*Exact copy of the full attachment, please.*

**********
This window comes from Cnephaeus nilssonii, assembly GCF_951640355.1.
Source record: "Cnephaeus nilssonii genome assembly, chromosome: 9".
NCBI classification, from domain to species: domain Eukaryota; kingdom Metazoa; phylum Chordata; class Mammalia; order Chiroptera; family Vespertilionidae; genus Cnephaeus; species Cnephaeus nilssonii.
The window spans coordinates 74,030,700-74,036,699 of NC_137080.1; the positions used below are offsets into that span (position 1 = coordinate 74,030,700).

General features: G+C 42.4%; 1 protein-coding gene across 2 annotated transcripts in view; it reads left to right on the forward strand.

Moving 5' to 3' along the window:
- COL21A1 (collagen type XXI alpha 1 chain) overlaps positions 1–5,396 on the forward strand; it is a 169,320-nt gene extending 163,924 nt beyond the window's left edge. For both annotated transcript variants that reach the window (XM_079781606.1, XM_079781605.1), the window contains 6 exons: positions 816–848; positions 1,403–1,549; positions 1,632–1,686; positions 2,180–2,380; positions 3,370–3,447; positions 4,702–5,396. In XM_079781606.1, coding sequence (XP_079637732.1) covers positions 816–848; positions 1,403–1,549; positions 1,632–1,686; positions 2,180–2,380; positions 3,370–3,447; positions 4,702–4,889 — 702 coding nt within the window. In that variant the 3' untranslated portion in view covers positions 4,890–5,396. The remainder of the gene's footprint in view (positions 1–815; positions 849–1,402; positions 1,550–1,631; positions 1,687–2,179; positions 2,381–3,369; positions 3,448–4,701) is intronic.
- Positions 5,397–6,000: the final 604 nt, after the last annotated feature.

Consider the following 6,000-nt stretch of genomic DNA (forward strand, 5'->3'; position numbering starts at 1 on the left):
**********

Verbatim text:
This window comes from Cnephaeus nilssonii, assembly GCF_951640355.1.
Source record: "Cnephaeus nilssonii genome assembly, chromosome: 9".
NCBI classification, from domain to species: domain Eukaryota; kingdom Metazoa; phylum Chordata; class Mammalia; order Chiroptera; family Vespertilionidae; genus Cnephaeus; species Cnephaeus nilssonii.
The window spans coordinates 74,030,700-74,036,699 of NC_137080.1; the positions used below are offsets into that span (position 1 = coordinate 74,030,700).

General features: G+C 42.4%; 1 protein-coding gene across 2 annotated transcripts in view; it reads left to right on the forward strand.

Moving 5' to 3' along the window:
- COL21A1 (collagen type XXI alpha 1 chain) overlaps positions 1–5,396 on the forward strand; it is a 169,320-nt gene extending 163,924 nt beyond the window's left edge. For both annotated transcript variants that reach the window (XM_079781606.1, XM_079781605.1), the window contains 6 exons: positions 816–848; positions 1,403–1,549; positions 1,632–1,686; positions 2,180–2,380; positions 3,370–3,447; positions 4,702–5,396. In XM_079781606.1, coding sequence (XP_079637732.1) covers positions 816–848; positions 1,403–1,549; positions 1,632–1,686; positions 2,180–2,380; positions 3,370–3,447; positions 4,702–4,889 — 702 coding nt within the window. In that variant the 3' untranslated portion in view covers positions 4,890–5,396. The remainder of the gene's footprint in view (positions 1–815; positions 849–1,402; positions 1,550–1,631; positions 1,687–2,179; positions 2,381–3,369; positions 3,448–4,701) is intronic.
- Positions 5,397–6,000: the final 604 nt, after the last annotated feature.

Consider the following 6,000-nt stretch of genomic DNA (forward strand, 5'->3'; position numbering starts at 1 on the left):